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Cayton's weekly. (Seattle, Wash.) 1916-1921, April 26, 1919, Image 1

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Persistent link: http://chroniclingamerica.loc.gov/lccn/sn87093353/1919-04-26/ed-1/seq-1/

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PKICE FIVE CENTS
OAYTON'S WEEKLY
Published every Saturday at Seattle, Washington.
U. 8. A.
In the Interest of equal rights and equal Justice to
all men and for "all men up."
A publication of general information, but In
the main voicing the sentiments of the Colored
Citizens.
Subscription $2 per year in advance. Special
rates made to clubs and societies.
HORACE ROSCOE CAYTON. .Editor and Publisher
Entred as second class matter. August 18, 1916, at
the post office at Seattle, ""Vash., under the Act of
March 3rd, 1916.
TELEPHONE: BEACON 1910
Office 303 22nd Aye. South
THE PRIMARY LAW
Many of the states that adopted the pri
mary system for nominating candidates for
political offices are repealing the law and
going back to the old convention system,
and Washington state would do well to fol
low suit. The primary law has been kicked
and cuffed so much since it first took effect
in this state that its parents would not now
recognize their own child. As the primary
law will stand after June 13th next the
nomination of party candidates will be little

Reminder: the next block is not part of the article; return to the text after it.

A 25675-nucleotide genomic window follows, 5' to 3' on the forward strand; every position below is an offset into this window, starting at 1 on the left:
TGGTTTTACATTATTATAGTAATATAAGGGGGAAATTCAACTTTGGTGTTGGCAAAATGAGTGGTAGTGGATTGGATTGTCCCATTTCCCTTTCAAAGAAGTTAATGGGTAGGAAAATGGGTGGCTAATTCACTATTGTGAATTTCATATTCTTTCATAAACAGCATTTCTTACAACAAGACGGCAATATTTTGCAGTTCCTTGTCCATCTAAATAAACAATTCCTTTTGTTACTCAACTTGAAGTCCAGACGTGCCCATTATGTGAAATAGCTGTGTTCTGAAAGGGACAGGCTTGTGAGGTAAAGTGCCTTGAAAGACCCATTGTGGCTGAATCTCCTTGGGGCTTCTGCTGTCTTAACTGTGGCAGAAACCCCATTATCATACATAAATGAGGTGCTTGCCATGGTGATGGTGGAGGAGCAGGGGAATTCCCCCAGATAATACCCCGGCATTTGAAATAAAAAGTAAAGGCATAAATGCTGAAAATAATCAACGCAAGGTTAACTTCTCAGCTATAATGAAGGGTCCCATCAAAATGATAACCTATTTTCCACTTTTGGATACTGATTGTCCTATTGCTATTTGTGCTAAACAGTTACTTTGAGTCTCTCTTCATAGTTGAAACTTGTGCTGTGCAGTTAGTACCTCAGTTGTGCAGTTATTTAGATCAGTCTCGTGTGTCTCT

short of a roaring farce. Take for example
the nomination of candidates for state offices
next year such a thing can happen that one
may be nominated for governor and yet
not recevie more than 10 per cent of the
vote cast. As obnoxious as was the second
choice nomination it came nearer expressing
the will of the majority than the law as it
now stands. Suppose next year Clark Sav
age, Roland Ti. Hartley, George B. Lamping,
Louis T. Hart and one or two more equally
strong candidates file for the gubernatorial
nomination, its a safe bet that the fellow
getting 15 or 20 per cent of the votes cast
will be declared the party nominee, which
v otild be neither the will of the majority or
the wish of the minority, but the desire of
a close corporation bunch more dangerous
by far than the old bunch that fixed the slate
in the back office room of some political
big chief. Xo one should be declared the
party choice who does not receive a majority
of the votes cast. In case a number of per
sons run for the same nomination and none
receive a majority vote then the two receiv
ing the highest number of votes should
hold a second primary and let the people
fully decide. Expensive, you say. Quite
right you are, but what are expenses in
comparison to the majority ruling. Other
states have successfully used this method
and why not Washington. One trial of the
primary laws as amended by the last legis
lature will, in our opinion, be amply suffi
cient to warrant the repeal of the whole darn
thing that something new may be given us
or a return to the old convention system.
WHITE AND COLORED SOLDIERS
When this country first entered the Euro
pean war the Southern white citizens went
into hysterics lest the government call col
ored men to arms the same as white men.
From every Southern state came the hew
and cry, "this is a white man's war and
black men are not wanted." Subsequent
developments however failed to verify the